I’ve been reading Stefan Molyneux’s book Universally Preferable Behavior: a Rational Proof of Secular Ethics. While I agree with his ethics, which fit admirably with what I would consider the true ethics of Jesus, and find his discussion of the “null zone” of inverted ethics of collectives to shine a light on what may be the greatest “elephant in the room” of our time, I have some niggling issues with the book.
Stefan puts science on a pedestal in this book. For example, he says in the introduction that “the reason that scientists do not need a government or a Vatican is that scientists have an objective methodology for resolving disputes: the scientific method”. But scientists do have a government (academia) and a Vatican (the Royal Society), and even a protestant church (the National Academy). The scientific method is to science what the free market is to economics. In truth, academia is often a lot more like the managed socialist economies of the west than the sink or swim free markets of the past.
A similar point, that “we do not judge the value of scientific experiments according to … some utilitarian optimization – they are judged in accordance with the scientific method” is also (sadly) idealistic. I remember in the eighties, my boss at the time, a brilliant mathematician, telling me that one of the other scientists had shared a paper with him, complete with conclusions, with blanks left for the numbers we would get when we ran the experiment. The man in question also happened to be a cabinet minister in charge of post secondary education.
Another statement that Stefan makes, I find so obviously untrue that for me, it undermines his arguments: “I am fully open to the proposition that there is no such thing as ethics at all, and that all systems of ‘morality’ are mere instruments of control, as Nietzsche argued so insistently.” Stefan clearly has a lot more respect for the Nihilistic philosophers that I do. Frankly, I find the idea that “all values are baseless and that nothing can be known or communicated” to be absurd.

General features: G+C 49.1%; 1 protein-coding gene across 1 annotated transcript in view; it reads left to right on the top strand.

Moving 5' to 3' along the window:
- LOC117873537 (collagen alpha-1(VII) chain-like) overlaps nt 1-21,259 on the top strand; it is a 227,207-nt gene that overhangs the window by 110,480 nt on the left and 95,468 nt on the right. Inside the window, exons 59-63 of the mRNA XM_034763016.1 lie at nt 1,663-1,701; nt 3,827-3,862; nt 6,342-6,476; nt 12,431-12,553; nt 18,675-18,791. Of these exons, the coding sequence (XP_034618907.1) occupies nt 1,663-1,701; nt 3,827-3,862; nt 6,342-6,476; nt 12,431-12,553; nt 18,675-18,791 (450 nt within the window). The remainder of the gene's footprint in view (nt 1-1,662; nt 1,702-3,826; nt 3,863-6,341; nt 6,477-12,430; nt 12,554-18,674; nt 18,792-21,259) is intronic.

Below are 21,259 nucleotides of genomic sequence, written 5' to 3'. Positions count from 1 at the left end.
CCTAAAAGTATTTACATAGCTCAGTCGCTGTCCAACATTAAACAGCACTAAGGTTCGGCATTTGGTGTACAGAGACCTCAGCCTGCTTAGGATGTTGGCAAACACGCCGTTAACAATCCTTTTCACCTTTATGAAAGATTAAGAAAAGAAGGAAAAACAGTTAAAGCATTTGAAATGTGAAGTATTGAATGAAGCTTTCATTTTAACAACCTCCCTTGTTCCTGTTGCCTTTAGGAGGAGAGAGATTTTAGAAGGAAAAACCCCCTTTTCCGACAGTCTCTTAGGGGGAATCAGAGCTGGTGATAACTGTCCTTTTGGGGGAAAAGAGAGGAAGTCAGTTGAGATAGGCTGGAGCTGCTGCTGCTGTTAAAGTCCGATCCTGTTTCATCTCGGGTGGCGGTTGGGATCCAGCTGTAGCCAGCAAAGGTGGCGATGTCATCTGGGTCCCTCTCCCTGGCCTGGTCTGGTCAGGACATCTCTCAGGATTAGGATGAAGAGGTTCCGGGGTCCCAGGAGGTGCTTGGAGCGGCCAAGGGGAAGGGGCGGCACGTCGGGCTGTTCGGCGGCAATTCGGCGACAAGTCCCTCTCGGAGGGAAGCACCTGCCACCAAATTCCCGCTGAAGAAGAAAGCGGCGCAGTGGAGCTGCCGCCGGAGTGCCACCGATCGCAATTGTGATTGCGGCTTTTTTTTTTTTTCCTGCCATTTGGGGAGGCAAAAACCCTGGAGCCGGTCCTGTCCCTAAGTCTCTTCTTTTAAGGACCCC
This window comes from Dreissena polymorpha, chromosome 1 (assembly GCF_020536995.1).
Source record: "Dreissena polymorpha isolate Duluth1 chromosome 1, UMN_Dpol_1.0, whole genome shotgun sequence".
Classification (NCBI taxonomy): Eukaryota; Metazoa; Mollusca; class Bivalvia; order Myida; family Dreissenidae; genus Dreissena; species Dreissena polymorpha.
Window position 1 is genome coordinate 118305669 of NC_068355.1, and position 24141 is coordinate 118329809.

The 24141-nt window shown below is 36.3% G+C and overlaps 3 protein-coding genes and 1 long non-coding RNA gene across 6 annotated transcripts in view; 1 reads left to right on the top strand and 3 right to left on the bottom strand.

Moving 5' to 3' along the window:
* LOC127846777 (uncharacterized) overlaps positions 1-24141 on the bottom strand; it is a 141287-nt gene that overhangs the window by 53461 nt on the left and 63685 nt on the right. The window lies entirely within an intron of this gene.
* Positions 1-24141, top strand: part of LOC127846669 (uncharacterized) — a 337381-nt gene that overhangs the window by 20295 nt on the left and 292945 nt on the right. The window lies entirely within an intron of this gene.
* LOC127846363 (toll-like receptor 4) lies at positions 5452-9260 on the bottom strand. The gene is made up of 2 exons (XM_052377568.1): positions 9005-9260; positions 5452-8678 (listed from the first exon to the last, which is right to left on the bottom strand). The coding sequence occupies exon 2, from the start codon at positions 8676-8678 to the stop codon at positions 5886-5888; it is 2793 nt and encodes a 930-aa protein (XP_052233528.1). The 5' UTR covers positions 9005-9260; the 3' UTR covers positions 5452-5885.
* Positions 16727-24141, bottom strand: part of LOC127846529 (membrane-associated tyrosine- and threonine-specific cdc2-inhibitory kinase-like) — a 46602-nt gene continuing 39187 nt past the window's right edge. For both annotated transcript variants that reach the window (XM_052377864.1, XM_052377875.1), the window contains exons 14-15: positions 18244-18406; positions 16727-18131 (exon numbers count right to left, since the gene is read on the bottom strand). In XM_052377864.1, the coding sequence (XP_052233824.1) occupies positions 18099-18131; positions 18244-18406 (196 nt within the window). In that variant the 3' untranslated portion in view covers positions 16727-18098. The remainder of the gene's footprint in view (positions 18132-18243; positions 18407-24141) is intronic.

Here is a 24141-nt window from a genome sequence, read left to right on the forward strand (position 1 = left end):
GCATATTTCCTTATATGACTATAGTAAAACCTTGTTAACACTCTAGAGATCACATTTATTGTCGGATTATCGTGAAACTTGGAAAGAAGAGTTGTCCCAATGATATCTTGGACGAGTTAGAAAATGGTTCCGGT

I also dislike the portrayal of our ancestors as egocentric: “For countless generations, mankind lived in a kind of egocentric womb of self-imposed ignorance: the world was flat, the sun, moon and stars revolved around him, ancestors beckoned to him from beyond the mists of death, and thunder was the anger of the gods. Burrowing out from this narcissistic womb of subjective interpretation required the labour of millennia.” Ignorant, yes; narcissistic, perhaps; but egocentric? Egocentric, to me, implies a degree of consciousness that I don’t think people had.
Stefan also implies that “we” have a traditional Christian view of religion: “there exists in our minds an imaginary entity called ‘God,’ and this entity is considered perfectly moral … [but] continually and grossly violates the edict that ‘violence is wrong’ by drowning the world, consigning souls to hell despite a perfect foreknowledge of their ‘decisions,’ sanctioning rape, murder, theft, assault and other actions that we would condemn as utterly evil in any individual.”
While this might be a majority view in America, it certainly isn’t universal. A great many Christians tend toward deism, following the lead of Saul of Tarsus, who famously said “God is love. Whoever lives in love lives in God, and God in them.” They don’t believe that the creator of the universe is identical to Yahweh, the vengeful god of the Old Testament, any more than they believe God is the Semitic god El/Yahweh, who was married to Asherah and ruled over Anat, Baal, Dagon, Moloch, Mot, Yam, and entire pantheon of lesser gods.
I will have more to say on this book. The flaws I’ve pointed out are minor compared to the value it offers by exposing the immorality of the institutions (the system) we’ve all been born into. If you want to explore the concepts of morality, nonagression, and voluntarism, I suggest you read UPB for yourself. You can buy the Kindle edition for a minimal fee ($1); you can also read it online for free.